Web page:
Intel launches low-voltage mobile processors

Intel Corp. launched 12 mobile processors today, ranging from its fastest mobile chip yet to the first 0.13-micron version of its entry-level mobile Celeron chip.

PCs using the new processors will be available from the top 10 U.S. vendors starting today, Intel said.

Meanwhile, rival Advanced Micro Devices Inc. also began shipping a 1.1-GHz version of its low-cost Duron processor, the Sunnyvale, Calif.-based company said in a statement. The processor has a price tag of $103 in 1,000-unit quantities.

The new offerings are split between versions of Intel's high-end mobile chip, the Pentium III processor-M, which was formerly known as Tualatin, and its value-priced Celeron chips. The company also launched two new versions of its 830 chip set that feature integrated graphics controllers, said Frank Spindler, vice president and general manager of Intel's Mobile Platforms Group.

The new chips are aimed at the mini-notebook, subnotebook and tablet PC categories, Spindler said. "We are seeing good, solid growth in these segments as the world shifts to and desires even smaller notebook systems," he added. "The Pentium III mobile is now going to give us a huge boost in performance capability in these types of systems."

In the 0.13-micron Pentium III processor-M family, Intel launched its fastest mobile processor yet at 1.2 GHz, just slightly faster than the 1.13-GHz version the company launched in July. The 1.2-GHz offering has a 133-MHz front-side bus, which allows it to use PC133 synchronous dynamic RAM.

Two other processors run at 800 MHz, one with a 133-MHz front-side bus and one with a 100-MHz front-side bus. Intel also launched a 733-MHz chip with a 133-MHz front-side bus, and a 750-MHz chip with a 100-MHz front-side bus.

Intel has two versions of some of its chips; while both versions have the same clock speed, the difference is the speed of the path between the processor and the system's memory. Traditionally, they have featured identical pricing. Although it offers lower performance, the 100-MHz version of the bus allows the processor to run with slightly less expensive RAM.

In addition, Intel announced the ultralow-voltage 700-MHz Pentium III processor-M, which runs at less than 0.5 watts, the lowest power consumption of any mobile offering from the company.

The new processors show Intel focusing more on lowering power consumption, compared with the previous versions, in which the company focused on performance, said Kevin Krewell, an analyst at San Jose-based MicroDesign Resources. The launch of these products also took longer than expected, he said.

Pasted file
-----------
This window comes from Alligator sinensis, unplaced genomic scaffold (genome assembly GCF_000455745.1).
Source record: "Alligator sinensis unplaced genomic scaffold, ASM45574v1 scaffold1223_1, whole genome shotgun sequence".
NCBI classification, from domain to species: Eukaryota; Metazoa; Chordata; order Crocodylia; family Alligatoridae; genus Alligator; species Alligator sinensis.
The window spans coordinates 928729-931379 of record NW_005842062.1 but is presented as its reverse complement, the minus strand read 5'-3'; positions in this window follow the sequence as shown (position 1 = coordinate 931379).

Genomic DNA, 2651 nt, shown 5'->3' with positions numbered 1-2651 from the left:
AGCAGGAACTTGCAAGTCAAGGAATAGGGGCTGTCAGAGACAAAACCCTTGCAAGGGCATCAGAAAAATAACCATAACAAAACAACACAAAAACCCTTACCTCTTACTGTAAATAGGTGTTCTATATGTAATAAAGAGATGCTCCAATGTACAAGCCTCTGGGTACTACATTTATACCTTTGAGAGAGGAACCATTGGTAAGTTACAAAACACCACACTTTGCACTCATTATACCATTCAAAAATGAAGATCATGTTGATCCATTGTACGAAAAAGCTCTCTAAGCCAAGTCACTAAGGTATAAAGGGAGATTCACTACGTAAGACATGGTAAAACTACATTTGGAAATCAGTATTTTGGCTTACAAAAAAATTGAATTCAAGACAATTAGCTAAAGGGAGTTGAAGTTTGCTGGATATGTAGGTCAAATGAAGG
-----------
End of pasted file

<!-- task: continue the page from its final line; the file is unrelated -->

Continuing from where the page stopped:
The delay could have been caused by Intel wanting to release the new processors closer to the release date of Microsoft Corp.'s Windows XP operating system, scheduled for Oct. 25, Krewell said.

Intel also launched six members of its mobile Celeron line of low-cost processors, including the first Celeron made using a 0.13-micron manufacturing process, which allows elements of a chip to be more tightly packed than with earlier processes. That chip is a low-voltage 650-MHz processor. The company also made several speed increases, launching versions that run at 933, 900, 866, 800 and 733 MHz. Previously, the fastest mobile Celeron ran at 850 MHz.

All Celeron offerings have a 133-MHz front-side bus except for the 650- and 900-MHz versions, which feature the 100-MHz front-side bus.

The company also launched two new versions of its 830 chip set that feature integrated graphics controllers, Spindler said. The new offerings are the 830MG, which is a low-cost version of the chip set, targeted at low-cost systems, and the 830M, which is the high-performance version, Spindler said.

The 830M offers a 118% increase in graphics performance from the 815 chip set, Spindler said.

"I think we'll see the first system introductions [using the chip sets] during October, then another wave in the beginning part of next year," Spindler said.

Pricing for the new processors is as follows: In the Pentium III processor-M family, the 1.2-GHz costs $722, the 800-MHz versions cost $316, the 733- and 750-MHz versions cost $241, and the 700-MHz chip costs $209.

In the mobile Celeron family, the 650-, 933- and 900-MHz versions all cost $134, the 866-MHz version costs $107, the 800-MHz version costs $91, and the 733-MHz version costs $75. Prices are all in 1,000-unit quantities, a standard measurement for chips.

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